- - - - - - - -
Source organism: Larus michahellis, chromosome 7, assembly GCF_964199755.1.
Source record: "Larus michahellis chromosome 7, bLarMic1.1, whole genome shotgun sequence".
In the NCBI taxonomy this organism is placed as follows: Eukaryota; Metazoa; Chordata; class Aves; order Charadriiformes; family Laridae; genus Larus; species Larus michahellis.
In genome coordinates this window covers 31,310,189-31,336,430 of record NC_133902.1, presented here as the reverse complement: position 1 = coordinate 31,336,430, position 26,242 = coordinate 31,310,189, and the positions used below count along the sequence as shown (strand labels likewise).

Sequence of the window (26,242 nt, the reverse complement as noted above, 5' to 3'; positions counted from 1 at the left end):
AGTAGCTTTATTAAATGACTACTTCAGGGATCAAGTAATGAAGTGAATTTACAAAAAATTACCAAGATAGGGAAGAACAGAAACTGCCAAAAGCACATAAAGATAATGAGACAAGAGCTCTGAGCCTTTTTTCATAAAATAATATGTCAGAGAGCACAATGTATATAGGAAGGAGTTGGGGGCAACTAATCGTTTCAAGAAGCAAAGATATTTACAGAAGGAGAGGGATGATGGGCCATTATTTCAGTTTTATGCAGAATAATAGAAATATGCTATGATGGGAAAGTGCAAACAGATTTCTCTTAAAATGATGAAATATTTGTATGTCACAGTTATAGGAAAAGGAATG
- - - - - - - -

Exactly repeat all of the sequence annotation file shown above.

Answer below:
Source organism: Larus michahellis, chromosome 7, assembly GCF_964199755.1.
Source record: "Larus michahellis chromosome 7, bLarMic1.1, whole genome shotgun sequence".
In the NCBI taxonomy this organism is placed as follows: Eukaryota; Metazoa; Chordata; class Aves; order Charadriiformes; family Laridae; genus Larus; species Larus michahellis.
In genome coordinates this window covers 31,310,189-31,336,430 of record NC_133902.1, presented here as the reverse complement: position 1 = coordinate 31,336,430, position 26,242 = coordinate 31,310,189, and the positions used below count along the sequence as shown (strand labels likewise).

Sequence of the window (26,242 nt, the reverse complement as noted above, 5' to 3'; positions counted from 1 at the left end):
AGTAGCTTTATTAAATGACTACTTCAGGGATCAAGTAATGAAGTGAATTTACAAAAAATTACCAAGATAGGGAAGAACAGAAACTGCCAAAAGCACATAAAGATAATGAGACAAGAGCTCTGAGCCTTTTTTCATAAAATAATATGTCAGAGAGCACAATGTATATAGGAAGGAGTTGGGGGCAACTAATCGTTTCAAGAAGCAAAGATATTTACAGAAGGAGAGGGATGATGGGCCATTATTTCAGTTTTATGCAGAATAATAGAAATATGCTATGATGGGAAAGTGCAAACAGATTTCTCTTAAAATGATGAAATATTTGTATGTCACAGTTATAGGAAAAGGAATG